Sociologists, economists, and political scientists have long grappled with the causes and consequences of poverty, yet the law is usually an afterthought, if it is mentioned at all. Legal scholars, of course, focus on the law, but they have been strikingly absent from the discourse on poverty. The central lines of inquiry for those legal scholars who do write about poverty law typically fall into two distinct camps: (1) Understanding how the law might be used to aid the poor; (9) or (2) Understanding how one particular statute, case, or legal procedure may disadvantage the poor. (10)
This narrow conception of "poverty law," which focuses almost solely on individual silos of study within federal law, (11) is an analytical error and leaves us with a gaping hole in our understanding of poverty. (12) A much broader understanding of poverty law is needed, one that considers how the cumulative effect of laws--particularly state and local laws--may be a mechanism through which poverty is created, perpetuated, and exacerbated. (13) This critical examination means expanding the scope of poverty law well beyond the traditional areas of inquiry.
While many legal scholars are aware of laws in their own individual fields of study that may perpetuate poverty, the literature has not developed a vocabulary for describing how, in a broad sense, the law is a key driver in thwarting upward socioeconomic mobility. (14) Indeed, the literature has not conceptualized what I call legal immobility, (15) Undertaking this type of inquiry is a tall order, in part because the law often functions to perpetuate poverty through local processes that are largely hidden and difficult to uncover. While there are certainly federal laws that perpetuate poverty, on a day-to-day basis, it is often the subtleties of these state and local laws, cumulatively and invisibly, that are the driving forces for how the law works to perpetuate poverty. This invisible localism of law is rarely studied or even acknowledged.
While it may appear puzzling that legal scholars have not engaged more with the relationship between local and state laws and poverty, legal scholars may have shied away from this type of inquiry in part because it is difficult, from an empirical perspective, to capture how different states and localities handle the same problem. Indeed, invisible localism makes it difficult to make generalizations or claims beyond problems in just one state or just one locality.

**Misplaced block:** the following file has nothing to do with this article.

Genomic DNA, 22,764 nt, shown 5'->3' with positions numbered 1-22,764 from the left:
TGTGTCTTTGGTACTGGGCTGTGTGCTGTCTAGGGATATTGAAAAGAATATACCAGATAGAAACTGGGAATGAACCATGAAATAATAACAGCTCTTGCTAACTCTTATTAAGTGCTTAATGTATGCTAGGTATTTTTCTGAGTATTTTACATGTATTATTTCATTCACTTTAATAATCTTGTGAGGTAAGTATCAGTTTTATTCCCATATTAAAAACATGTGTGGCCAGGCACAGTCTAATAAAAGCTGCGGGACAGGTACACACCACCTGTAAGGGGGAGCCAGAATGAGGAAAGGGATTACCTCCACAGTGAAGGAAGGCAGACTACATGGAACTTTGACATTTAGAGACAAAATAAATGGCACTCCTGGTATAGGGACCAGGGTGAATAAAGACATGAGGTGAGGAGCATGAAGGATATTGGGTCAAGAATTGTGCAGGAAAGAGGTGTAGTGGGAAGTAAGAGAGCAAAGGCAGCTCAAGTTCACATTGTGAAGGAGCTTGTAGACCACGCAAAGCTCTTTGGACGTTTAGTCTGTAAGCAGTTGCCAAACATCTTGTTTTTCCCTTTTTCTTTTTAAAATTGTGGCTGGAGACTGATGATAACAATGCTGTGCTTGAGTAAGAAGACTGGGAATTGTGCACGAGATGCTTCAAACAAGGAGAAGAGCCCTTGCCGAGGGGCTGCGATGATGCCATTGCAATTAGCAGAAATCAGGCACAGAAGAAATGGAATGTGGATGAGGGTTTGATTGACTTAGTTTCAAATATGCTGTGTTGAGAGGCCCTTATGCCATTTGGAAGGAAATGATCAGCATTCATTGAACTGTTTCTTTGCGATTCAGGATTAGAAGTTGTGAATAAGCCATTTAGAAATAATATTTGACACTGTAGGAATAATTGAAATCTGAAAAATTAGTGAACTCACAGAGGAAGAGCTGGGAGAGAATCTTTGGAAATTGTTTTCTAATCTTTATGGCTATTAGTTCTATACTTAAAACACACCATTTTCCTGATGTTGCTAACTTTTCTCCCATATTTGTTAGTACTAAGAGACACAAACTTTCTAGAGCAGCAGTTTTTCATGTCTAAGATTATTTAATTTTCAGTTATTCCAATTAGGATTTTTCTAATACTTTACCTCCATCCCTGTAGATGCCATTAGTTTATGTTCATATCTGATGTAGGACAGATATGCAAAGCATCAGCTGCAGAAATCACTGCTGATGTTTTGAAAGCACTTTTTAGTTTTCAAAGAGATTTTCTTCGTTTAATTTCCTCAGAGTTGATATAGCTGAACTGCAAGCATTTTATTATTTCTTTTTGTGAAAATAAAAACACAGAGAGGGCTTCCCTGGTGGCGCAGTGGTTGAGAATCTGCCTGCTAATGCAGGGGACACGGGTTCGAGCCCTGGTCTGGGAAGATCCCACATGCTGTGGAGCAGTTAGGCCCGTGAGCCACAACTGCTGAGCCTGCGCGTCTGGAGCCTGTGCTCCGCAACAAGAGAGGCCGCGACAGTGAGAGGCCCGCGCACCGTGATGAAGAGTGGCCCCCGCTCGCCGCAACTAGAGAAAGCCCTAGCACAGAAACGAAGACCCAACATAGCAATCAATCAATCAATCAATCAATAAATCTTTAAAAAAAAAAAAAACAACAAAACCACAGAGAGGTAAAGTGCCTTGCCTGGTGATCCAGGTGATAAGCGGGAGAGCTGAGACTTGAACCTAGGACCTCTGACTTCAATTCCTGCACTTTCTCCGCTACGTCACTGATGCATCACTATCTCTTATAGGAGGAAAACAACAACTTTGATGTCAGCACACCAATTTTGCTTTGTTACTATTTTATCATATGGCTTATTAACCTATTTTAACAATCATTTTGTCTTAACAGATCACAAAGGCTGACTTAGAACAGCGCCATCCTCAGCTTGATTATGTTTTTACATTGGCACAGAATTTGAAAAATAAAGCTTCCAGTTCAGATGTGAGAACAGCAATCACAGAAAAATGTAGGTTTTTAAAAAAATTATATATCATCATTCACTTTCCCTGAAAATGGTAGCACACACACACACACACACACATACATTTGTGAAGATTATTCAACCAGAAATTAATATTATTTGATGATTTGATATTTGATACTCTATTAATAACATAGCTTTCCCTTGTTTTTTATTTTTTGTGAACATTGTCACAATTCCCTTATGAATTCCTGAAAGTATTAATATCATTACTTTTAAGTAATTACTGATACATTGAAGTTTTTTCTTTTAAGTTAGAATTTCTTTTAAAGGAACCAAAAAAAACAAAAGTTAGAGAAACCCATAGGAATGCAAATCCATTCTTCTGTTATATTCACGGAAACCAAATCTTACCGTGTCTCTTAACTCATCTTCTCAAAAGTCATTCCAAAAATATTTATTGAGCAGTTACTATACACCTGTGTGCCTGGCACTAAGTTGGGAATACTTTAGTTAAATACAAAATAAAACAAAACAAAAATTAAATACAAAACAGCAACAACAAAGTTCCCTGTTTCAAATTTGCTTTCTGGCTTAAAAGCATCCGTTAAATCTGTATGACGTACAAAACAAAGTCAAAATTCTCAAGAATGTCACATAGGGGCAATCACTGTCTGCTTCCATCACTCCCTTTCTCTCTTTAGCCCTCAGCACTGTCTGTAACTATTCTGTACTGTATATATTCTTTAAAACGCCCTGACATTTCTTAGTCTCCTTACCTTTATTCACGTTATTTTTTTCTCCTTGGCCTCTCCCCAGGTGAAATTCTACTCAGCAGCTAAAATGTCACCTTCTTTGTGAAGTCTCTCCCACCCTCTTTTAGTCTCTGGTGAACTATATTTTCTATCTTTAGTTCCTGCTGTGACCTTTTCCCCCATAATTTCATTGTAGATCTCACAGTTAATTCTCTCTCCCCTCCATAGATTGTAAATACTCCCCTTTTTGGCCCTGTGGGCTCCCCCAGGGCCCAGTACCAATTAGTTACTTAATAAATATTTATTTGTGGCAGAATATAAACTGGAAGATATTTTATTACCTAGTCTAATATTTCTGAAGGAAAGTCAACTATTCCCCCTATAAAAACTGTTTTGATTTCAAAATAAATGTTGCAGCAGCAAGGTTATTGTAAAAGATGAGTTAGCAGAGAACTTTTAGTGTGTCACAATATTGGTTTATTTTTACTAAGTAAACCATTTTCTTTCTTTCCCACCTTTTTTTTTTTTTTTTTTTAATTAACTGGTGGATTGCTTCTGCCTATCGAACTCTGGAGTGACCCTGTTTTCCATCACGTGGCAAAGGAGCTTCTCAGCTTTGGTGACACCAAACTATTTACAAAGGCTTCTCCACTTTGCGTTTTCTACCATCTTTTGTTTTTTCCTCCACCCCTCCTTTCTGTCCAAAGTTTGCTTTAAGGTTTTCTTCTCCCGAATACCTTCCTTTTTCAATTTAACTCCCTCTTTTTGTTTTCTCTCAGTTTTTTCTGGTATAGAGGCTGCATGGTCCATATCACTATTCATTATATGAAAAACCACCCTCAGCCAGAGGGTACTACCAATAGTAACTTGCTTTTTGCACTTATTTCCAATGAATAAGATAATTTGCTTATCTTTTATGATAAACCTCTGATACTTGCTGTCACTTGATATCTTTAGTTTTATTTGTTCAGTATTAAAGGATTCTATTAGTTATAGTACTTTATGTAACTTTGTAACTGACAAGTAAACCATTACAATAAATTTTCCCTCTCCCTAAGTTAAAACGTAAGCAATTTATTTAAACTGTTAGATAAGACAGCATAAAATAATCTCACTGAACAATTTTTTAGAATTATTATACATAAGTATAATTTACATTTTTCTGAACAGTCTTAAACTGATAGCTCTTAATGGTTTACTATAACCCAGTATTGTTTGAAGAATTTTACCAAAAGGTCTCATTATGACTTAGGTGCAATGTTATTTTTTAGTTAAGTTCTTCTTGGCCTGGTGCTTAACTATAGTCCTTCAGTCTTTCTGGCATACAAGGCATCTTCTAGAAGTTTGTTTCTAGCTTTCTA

The goal of this Article, however, is not empirical in nature, and I am not attempting to make causal claims. The purpose of this Article is to provide an initial description and normative account of this undertheorized aspect of our laws, with a focus on the role of the invisible localism of the law in contributing to legal immobility. As I explore the often-ignored role of local and state laws in perpetuating poverty, I hope to convince the reader that in order to fully understand poverty and mobility, a more complete account of the relationship between local and state law and poverty is needed. In recent years, some progress toward this end has been made. In 2015, the United States Department of Justice's report on the Ferguson Police Department and courts ("the Ferguson Report") brought a national spotlight to the use of fees, fines, and other monetary penalties as a means for generating revenue at the state and local level. (16) In this Article, I argue that the revelations exposed in the Ferguson Report are just a small piece of a much larger systemic phenomenon of local and state laws and systems stunting upward mobility and contributing to the perpetuation of poverty. (17) In the course of the Article, I discuss driving laws and fees (touched upon in the Ferguson Report), but I also explore state and local tax law, family law, nuisance law, and employment licensing law, among others. I argue that the cumulative effects of all of these laws (and others), working together to form a complex web of barriers, lead to legal immobility.